“Government obsession with the particulars of border enforcement metrics misses the point,” said Alex Nowrasteh, an immigration analyst at the CATO institute. “We know from experience that increasing legal immigration opportunities, especially for lower-skilled guest workers, is the best way to eliminate unlawful immigration. Border Patrol should operate as a funnel to channel would-be unlawful immigrants into the legal market rather than an agency that separates willing workers from willing employers.”

Policy questions aside, the formula some say is flawed makes the pending Senate bill being touted by Marco Rubio R-Fla., and others problematic, according to sources on Capitol Hill.

“It doesn’t make sense if you’re allowing the Department of Homeland Security to judge themselves,” a GOP Senate staffer told FoxNews.com. “They can game the system, game the statistics, and then end up meeting the requirements.”

Sen. Rand Paul, R-Ky., announced Tuesday that he would introduce an amendment that would put Congress, not the DHS, in charge of making the determination about whether the border is 90 percent secure.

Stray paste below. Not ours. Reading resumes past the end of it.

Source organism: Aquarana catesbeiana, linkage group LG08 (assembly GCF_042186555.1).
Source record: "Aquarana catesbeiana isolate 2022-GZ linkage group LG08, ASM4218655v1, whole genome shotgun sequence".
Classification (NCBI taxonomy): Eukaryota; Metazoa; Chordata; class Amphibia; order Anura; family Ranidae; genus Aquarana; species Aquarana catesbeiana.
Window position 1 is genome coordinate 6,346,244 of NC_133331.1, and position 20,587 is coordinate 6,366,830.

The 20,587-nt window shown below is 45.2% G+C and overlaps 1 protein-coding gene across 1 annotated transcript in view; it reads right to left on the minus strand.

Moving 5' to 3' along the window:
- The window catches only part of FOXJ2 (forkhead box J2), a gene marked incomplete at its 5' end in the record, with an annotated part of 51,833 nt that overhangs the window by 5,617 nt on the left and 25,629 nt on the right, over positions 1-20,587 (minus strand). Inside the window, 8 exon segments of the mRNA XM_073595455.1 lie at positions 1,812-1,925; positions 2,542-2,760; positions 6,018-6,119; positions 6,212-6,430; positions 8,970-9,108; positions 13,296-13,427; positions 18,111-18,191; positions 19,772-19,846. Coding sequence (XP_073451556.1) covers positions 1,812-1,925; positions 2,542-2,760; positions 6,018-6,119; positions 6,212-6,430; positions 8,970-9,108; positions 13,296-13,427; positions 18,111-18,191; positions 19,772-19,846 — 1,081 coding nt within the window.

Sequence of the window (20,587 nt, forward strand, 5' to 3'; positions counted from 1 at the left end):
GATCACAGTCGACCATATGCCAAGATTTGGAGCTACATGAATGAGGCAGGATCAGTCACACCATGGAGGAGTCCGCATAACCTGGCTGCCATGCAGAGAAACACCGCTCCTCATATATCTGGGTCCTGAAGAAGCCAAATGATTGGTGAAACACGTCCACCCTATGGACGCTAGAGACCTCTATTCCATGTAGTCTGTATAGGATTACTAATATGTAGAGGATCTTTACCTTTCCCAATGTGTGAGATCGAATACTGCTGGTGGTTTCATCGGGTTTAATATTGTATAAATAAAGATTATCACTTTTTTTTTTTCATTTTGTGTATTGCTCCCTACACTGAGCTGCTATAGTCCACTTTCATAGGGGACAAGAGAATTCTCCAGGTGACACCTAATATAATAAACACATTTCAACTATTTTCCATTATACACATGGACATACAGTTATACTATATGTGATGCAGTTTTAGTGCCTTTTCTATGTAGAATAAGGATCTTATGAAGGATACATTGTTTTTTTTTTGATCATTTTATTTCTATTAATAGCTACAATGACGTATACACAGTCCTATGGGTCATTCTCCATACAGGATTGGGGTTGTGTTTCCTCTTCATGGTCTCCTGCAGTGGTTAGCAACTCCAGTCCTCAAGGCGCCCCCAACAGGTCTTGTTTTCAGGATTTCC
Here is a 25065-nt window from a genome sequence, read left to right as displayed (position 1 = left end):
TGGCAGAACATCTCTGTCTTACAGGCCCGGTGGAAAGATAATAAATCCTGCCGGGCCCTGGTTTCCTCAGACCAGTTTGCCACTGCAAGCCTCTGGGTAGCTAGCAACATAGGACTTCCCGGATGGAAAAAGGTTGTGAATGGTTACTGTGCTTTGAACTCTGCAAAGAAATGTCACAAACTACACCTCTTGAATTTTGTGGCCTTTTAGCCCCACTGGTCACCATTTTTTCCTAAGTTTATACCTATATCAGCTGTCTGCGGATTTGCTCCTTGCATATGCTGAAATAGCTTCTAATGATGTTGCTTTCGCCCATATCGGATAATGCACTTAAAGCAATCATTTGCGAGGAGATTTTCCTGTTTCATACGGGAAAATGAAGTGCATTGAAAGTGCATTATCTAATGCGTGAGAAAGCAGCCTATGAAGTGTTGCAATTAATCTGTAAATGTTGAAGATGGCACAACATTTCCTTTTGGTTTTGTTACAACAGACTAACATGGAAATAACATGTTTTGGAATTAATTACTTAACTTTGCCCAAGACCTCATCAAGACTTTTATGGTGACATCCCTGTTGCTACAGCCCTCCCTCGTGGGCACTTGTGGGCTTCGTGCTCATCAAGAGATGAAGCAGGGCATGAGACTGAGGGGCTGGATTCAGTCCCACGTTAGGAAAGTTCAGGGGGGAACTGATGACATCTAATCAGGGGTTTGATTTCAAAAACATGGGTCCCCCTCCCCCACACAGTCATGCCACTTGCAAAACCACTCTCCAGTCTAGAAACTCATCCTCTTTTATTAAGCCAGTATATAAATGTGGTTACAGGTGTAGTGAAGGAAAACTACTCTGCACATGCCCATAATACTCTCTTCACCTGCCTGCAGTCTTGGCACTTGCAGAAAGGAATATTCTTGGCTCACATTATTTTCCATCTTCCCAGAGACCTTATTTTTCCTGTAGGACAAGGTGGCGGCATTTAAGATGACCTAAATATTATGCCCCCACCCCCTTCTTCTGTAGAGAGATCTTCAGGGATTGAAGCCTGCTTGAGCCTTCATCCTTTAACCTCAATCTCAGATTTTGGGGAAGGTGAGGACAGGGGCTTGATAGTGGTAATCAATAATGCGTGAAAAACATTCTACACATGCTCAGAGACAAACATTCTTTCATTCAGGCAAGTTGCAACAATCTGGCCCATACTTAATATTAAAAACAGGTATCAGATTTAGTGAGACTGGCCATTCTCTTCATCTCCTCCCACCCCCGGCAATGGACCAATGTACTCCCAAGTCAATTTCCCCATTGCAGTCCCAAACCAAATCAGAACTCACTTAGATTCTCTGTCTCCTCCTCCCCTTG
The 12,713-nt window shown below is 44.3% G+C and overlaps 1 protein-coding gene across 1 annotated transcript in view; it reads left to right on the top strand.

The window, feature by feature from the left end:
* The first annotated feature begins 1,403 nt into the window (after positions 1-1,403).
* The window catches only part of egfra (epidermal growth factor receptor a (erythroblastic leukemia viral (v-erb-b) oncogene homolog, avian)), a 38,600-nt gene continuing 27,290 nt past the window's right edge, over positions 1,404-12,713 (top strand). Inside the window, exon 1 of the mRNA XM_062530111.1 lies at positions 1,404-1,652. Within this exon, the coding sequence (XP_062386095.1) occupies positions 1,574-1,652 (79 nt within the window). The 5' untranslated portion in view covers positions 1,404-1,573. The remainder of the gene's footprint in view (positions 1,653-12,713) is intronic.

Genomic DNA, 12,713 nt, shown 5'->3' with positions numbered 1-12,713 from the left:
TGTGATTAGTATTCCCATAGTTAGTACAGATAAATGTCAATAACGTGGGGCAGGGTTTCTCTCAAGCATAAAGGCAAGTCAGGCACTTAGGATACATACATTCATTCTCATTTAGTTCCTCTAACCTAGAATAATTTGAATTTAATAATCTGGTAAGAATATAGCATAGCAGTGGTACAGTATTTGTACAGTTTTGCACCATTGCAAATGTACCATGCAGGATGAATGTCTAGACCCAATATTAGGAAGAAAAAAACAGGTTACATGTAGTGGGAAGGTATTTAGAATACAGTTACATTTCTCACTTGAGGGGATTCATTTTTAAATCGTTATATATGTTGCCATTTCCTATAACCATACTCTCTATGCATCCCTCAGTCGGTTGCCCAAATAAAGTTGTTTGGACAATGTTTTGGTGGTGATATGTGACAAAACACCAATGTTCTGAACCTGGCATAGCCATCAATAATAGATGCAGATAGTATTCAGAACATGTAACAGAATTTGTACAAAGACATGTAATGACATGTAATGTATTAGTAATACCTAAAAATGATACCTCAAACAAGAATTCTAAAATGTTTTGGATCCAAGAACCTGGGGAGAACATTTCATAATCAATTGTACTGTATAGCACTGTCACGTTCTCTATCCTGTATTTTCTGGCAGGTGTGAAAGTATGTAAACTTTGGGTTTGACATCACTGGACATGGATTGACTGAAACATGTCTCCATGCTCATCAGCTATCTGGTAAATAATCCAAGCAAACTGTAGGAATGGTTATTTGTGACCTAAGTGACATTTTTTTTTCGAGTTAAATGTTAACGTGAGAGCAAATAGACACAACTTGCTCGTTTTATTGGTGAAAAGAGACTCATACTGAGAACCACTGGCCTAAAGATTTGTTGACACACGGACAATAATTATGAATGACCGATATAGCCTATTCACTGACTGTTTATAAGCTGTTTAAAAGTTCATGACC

“My amendment requires Congress to vote every year on border security. If Congress votes that the border is not secure, elements of immigration reform will cease to go forward and visa programs will be slowed," Paul said in a press release.

As of now, the 90 percent goal remains only that, a goal – and the path to citizenship provisions for illegal aliens would be implemented even if the 90 percent target were not met. The only consequence of not meeting the target is the creation of a government committee that would issue a report with recommendations for meeting the target.

Gohmert says he does not want the bills to pass.

“Let's secure the border. And then we can get a deal worked out very, very quickly after that. But not until the border is secure.”

The writer of this piece can be reached at maxim.lott@foxnews.com or on twitter at @maximlott
 

Evangelicals Mislead on Funding of Immigration Ads

The Evangelical Immigration Table, a coalition supporting immigration reform, has launched a six-figure ad campaign pushing Congress to enact immigration legislation. The ads, urging evangelicals to "pray" for a path to citizenship, include the disclaimer that they were "paid for" by the Table. This is odd, because the group doesn't legally exist. It is a highly misleading claim.